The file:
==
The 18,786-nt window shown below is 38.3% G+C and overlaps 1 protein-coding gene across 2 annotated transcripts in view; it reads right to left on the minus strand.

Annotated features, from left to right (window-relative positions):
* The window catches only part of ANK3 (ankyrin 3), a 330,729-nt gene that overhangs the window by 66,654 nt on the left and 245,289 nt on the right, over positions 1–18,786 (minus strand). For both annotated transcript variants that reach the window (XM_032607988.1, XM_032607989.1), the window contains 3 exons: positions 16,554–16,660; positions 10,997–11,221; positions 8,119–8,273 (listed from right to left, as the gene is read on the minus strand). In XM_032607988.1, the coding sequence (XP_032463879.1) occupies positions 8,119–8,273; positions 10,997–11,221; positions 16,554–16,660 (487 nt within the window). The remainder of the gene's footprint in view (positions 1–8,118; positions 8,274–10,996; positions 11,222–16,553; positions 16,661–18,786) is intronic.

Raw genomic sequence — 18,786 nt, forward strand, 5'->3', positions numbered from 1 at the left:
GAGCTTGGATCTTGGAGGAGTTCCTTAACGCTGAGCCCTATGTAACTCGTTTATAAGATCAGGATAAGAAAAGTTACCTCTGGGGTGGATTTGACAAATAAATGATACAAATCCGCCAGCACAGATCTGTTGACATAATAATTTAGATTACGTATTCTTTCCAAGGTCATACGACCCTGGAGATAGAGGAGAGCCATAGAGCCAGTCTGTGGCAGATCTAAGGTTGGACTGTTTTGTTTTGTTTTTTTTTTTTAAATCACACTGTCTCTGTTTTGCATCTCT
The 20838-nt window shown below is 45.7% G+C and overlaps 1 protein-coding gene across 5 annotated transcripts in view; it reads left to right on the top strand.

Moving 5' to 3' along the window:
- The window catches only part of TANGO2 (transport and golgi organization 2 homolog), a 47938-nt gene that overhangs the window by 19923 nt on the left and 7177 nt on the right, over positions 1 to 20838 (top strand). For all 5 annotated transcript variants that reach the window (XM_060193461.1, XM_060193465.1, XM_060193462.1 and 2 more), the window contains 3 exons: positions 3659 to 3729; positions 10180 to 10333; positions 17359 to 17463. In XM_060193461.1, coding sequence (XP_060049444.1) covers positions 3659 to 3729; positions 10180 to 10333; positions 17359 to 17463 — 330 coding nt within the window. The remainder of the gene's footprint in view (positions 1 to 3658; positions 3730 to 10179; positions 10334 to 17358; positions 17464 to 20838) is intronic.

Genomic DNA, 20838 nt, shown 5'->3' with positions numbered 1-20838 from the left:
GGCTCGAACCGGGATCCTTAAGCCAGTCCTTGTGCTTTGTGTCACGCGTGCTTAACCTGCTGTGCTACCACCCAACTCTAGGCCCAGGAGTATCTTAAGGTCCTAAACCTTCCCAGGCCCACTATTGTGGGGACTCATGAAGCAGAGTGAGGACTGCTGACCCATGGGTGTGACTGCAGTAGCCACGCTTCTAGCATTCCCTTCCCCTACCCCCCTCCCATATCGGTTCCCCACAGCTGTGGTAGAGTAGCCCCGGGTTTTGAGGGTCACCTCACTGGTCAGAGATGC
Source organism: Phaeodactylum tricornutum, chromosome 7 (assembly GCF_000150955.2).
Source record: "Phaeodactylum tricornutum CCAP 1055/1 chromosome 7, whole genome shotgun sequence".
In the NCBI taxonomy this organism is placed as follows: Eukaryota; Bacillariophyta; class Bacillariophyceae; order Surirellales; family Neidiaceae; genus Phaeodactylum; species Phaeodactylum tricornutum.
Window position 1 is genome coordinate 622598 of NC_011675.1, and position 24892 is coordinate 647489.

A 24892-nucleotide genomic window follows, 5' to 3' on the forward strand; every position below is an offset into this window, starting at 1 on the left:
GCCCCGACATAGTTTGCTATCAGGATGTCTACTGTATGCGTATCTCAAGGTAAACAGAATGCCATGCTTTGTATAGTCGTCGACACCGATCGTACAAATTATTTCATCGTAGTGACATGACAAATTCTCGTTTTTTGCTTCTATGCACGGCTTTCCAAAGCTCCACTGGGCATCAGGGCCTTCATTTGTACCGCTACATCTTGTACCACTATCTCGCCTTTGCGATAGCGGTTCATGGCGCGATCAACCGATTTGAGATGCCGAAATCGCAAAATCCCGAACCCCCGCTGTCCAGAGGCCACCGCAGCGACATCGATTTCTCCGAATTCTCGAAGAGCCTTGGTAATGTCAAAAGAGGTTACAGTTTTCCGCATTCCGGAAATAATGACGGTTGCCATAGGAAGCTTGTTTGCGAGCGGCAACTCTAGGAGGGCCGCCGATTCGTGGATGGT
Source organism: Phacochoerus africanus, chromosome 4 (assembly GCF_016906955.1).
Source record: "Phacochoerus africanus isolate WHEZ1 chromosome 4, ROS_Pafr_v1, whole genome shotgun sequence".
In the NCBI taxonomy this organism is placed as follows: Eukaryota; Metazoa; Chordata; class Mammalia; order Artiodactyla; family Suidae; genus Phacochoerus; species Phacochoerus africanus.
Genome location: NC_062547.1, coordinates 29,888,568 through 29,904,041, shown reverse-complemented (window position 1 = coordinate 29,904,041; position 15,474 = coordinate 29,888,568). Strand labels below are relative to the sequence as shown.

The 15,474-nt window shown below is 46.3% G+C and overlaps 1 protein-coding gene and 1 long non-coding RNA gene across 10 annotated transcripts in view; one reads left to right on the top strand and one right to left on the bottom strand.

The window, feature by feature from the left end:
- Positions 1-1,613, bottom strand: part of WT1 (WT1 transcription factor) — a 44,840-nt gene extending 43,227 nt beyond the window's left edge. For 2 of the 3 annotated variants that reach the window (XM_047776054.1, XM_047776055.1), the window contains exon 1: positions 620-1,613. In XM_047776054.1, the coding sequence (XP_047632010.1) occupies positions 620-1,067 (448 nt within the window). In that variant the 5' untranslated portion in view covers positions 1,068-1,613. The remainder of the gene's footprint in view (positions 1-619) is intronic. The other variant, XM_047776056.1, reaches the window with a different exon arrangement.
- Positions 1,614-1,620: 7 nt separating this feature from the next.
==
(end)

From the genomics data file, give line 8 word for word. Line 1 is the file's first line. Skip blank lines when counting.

- The window catches only part of TANGO2 (transport and golgi organization 2 homolog), a 47938-nt gene that overhangs the window by 19923 nt on the left and 7177 nt on the right, over positions 1 to 20838 (top strand). For all 5 annotated transcript variants that reach the window (XM_060193461.1, XM_060193465.1, XM_060193462.1 and 2 more), the window contains 3 exons: positions 3659 to 3729; positions 10180 to 10333; positions 17359 to 17463. In XM_060193461.1, coding sequence (XP_060049444.1) covers positions 3659 to 3729; positions 10180 to 10333; positions 17359 to 17463 — 330 coding nt within the window. The remainder of the gene's footprint in view (positions 1 to 3658; positions 3730 to 10179; positions 10334 to 17358; positions 17464 to 20838) is intronic.